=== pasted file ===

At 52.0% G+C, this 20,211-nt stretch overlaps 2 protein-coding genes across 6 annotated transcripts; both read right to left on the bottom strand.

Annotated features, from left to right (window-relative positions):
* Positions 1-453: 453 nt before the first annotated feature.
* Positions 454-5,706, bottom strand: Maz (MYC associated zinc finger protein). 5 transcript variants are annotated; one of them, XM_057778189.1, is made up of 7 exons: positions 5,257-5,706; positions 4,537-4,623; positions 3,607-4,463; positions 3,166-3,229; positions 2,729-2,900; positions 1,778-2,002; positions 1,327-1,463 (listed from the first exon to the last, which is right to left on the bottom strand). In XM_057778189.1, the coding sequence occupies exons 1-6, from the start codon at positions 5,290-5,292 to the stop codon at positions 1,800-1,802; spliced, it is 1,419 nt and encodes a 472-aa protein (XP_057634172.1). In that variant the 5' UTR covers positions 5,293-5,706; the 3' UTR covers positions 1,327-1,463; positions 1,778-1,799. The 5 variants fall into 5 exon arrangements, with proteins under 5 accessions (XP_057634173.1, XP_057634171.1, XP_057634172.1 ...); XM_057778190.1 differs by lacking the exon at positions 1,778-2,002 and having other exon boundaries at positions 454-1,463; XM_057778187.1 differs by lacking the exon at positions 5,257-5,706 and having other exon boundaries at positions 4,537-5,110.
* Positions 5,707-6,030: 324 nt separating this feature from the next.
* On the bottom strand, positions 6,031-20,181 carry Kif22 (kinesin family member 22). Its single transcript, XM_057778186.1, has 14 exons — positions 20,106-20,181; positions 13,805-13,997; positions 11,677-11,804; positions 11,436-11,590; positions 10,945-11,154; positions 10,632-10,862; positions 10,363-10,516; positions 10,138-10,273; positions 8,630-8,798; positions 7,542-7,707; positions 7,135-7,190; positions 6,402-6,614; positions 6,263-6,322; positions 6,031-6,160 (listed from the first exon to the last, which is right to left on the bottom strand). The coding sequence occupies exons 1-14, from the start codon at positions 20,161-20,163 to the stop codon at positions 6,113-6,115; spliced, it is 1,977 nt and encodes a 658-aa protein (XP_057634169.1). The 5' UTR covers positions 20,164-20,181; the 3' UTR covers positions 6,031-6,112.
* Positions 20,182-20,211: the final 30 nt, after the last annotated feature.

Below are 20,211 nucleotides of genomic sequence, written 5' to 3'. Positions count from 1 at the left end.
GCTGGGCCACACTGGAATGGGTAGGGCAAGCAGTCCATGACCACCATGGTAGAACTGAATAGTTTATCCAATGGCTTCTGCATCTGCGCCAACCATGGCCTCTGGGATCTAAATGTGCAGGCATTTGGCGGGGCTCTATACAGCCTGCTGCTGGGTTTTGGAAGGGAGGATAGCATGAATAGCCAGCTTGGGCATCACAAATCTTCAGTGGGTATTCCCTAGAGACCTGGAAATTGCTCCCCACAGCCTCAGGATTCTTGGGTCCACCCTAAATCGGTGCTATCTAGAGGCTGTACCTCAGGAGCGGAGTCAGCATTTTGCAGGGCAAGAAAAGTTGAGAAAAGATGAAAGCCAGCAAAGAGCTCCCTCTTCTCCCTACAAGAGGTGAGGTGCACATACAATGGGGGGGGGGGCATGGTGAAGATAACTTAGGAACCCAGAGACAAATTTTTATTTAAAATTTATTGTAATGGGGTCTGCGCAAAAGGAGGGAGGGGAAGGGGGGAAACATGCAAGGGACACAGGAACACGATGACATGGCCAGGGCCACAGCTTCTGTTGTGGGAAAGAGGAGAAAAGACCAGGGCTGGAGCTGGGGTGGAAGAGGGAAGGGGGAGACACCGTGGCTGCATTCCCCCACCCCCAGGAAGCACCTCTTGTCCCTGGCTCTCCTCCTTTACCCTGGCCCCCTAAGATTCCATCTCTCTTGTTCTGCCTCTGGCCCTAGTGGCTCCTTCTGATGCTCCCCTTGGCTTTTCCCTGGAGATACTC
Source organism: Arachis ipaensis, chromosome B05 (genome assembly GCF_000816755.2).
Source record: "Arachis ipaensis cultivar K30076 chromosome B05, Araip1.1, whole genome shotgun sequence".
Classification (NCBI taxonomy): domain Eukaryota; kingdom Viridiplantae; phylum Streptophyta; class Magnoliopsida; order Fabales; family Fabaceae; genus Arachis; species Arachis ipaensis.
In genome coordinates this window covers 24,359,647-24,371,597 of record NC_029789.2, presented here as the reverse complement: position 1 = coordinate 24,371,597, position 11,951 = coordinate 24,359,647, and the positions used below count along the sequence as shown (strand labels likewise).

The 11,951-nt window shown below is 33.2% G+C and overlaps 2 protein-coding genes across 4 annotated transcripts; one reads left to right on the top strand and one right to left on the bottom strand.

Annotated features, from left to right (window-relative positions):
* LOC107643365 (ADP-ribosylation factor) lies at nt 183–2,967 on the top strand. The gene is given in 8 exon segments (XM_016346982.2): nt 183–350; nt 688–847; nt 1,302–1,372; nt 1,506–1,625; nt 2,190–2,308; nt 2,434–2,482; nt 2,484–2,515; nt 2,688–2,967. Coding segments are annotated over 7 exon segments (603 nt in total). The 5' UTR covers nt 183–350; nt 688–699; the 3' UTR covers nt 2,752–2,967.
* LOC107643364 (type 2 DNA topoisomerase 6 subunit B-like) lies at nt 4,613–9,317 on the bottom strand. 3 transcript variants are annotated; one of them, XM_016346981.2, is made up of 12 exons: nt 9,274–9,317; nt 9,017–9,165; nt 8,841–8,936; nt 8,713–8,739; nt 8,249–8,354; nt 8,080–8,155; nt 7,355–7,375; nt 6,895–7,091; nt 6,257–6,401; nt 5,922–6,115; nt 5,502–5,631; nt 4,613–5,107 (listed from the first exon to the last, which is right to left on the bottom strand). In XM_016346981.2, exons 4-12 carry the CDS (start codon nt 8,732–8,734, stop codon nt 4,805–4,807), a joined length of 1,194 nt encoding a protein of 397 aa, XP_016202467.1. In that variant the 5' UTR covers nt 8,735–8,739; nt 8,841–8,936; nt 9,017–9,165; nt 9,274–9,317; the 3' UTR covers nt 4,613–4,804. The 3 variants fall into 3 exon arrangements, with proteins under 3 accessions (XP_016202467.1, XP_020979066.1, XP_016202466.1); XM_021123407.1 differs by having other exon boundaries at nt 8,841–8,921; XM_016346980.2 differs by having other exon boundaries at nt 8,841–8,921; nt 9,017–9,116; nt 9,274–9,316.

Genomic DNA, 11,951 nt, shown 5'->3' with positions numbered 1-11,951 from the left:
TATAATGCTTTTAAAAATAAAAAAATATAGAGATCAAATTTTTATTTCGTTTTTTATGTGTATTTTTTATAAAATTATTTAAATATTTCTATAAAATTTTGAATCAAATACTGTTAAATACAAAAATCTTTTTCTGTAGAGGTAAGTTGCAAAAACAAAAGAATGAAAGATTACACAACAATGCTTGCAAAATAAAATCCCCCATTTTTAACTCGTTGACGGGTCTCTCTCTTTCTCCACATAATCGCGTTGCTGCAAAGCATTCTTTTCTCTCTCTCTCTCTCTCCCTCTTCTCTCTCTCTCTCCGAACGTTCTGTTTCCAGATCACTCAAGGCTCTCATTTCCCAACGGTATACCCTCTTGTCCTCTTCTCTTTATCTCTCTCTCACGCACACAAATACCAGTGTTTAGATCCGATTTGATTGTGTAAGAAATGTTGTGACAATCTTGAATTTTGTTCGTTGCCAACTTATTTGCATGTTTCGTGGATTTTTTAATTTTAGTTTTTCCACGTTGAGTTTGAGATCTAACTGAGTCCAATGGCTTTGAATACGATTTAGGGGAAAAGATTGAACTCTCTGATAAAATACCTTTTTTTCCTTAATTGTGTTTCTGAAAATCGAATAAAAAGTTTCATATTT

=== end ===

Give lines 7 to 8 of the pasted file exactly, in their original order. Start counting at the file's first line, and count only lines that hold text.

* Positions 20,182-20,211: the final 30 nt, after the last annotated feature.

Below are 20,211 nucleotides of genomic sequence, written 5' to 3'. Positions count from 1 at the left end.